How you approach your purpose is important because there can be some cynicism, particularly in tech companies. Engineers, for example can be quite sceptical about brand because they're rightly obsessed with efficiency and how they spend their time. So they think brand implementation is just getting in the way of them doing their job.
It really has to be laid out very simple, tangible terms. Founders and CEOs need to lead from the front and get behind it. If employees see it, they really internalise it. I've also seen that if leaders are really convicted and committed to building a brand, good companies will open it up to their employees too. They then innovate and create ideas and initiatives to deliver it themselves, and there's a collective ownership around it. You may not be leading, but everyone absolutely has their fingerprints on it.
2. Being-community driven
This is a really important one. Companies that really unlock the creativity and the passion of their audiences incentivize them to make their brand and product better. Traditionally, most companies are consumer-driven, serving consumers really well in order to extract value from them. But I think community-driven companies are much more about value exchange, which goes a lot further.
So how do you incentivise? Look to brands like AirBnb, or Glossier, or Apple - they are very good at shining a light on their communities and getting them to be part of the market- then using that to market the product in a really meaningful way. And it adds value to people's lives - it's cool! If my photos are featured on a world gallery by Apple, it's pretty awesome.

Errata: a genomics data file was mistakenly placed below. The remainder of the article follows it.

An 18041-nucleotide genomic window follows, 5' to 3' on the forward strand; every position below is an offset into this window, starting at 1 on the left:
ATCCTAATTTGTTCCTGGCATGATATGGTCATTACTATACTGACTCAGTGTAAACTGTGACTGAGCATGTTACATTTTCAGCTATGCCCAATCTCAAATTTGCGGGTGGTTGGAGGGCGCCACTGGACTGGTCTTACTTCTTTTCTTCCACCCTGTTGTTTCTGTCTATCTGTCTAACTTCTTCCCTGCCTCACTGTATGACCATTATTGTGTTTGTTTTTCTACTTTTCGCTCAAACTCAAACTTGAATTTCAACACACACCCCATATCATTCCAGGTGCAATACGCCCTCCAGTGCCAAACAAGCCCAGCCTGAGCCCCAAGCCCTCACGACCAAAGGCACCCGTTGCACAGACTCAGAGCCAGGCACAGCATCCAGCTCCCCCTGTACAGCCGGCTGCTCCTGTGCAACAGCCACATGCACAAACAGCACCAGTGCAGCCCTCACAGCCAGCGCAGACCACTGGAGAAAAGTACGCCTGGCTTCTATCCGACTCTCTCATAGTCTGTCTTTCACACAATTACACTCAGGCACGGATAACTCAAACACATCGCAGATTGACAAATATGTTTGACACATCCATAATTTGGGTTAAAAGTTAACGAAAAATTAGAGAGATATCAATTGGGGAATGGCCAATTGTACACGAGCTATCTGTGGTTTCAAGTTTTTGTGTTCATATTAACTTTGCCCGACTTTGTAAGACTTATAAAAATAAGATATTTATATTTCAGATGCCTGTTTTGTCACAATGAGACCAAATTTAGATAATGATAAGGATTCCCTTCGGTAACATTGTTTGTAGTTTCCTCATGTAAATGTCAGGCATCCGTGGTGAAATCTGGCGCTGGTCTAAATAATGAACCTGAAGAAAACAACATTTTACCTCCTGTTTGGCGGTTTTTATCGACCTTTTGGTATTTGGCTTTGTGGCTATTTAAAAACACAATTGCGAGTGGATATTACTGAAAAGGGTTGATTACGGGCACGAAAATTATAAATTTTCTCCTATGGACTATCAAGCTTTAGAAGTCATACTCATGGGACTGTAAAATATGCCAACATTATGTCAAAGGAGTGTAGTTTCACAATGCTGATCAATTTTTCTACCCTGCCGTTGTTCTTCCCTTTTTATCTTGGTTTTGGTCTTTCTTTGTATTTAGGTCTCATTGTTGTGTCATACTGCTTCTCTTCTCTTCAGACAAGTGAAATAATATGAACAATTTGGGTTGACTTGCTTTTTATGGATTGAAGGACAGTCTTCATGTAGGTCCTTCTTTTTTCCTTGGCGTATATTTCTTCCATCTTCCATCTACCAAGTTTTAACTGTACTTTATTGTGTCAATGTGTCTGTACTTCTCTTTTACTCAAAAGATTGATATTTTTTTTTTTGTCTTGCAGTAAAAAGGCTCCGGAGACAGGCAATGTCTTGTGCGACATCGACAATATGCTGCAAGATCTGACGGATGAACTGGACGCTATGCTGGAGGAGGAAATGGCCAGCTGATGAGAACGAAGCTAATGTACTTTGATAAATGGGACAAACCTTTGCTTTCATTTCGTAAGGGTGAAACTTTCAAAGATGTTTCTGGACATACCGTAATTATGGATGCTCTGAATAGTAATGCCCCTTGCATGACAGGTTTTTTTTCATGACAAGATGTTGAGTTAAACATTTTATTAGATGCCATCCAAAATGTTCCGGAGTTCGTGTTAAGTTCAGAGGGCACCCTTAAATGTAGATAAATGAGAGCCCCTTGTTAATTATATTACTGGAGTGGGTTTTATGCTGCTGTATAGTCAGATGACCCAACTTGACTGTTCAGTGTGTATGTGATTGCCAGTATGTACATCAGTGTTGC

3. Being tech-enabled
Being really strong with your tech experience is important for intimacy and scale. Tech-driven or tech-enabled is semantics. It should mean that, at the heart, there is a data-driven technological capability, which is driving some competitive advantage. That doesn't have to mean a tech platform. Beyond Meat or Impossible Foods probably have amazing technology as part of their offering but they're not technology brands. They're very analogue and real. But to be competitive, they are tech-enabled.
I think being technology-led is not such a good idea necessarily, because we've seen quite a lot of challenges when companies are just optimising for engagement and efficiency. That's where a lot of the social media mishaps have happened, because they lose sight of their humanity. But technology is part of the mix. That's where brand purpose can be a really useful product constraint, as well as a transformer. Because it can check those decisions by reminding you of the human factors.
4. Being narrative-based
The final point lies in that universal relevance wrapped up in a really compelling narrative. You can have a real purpose but people might not really care. You have to try to translate it into a really strong story that makes people better rethink and reappraise their current state. Then you can really get into the mainstream.
We learned these four things when we were working on building the Airbnb brand between 2014 and 2018, just as it did the jump from quirky outsider (as many tech companies are) to a new mainstream leader. It's time for European brands to follow suit."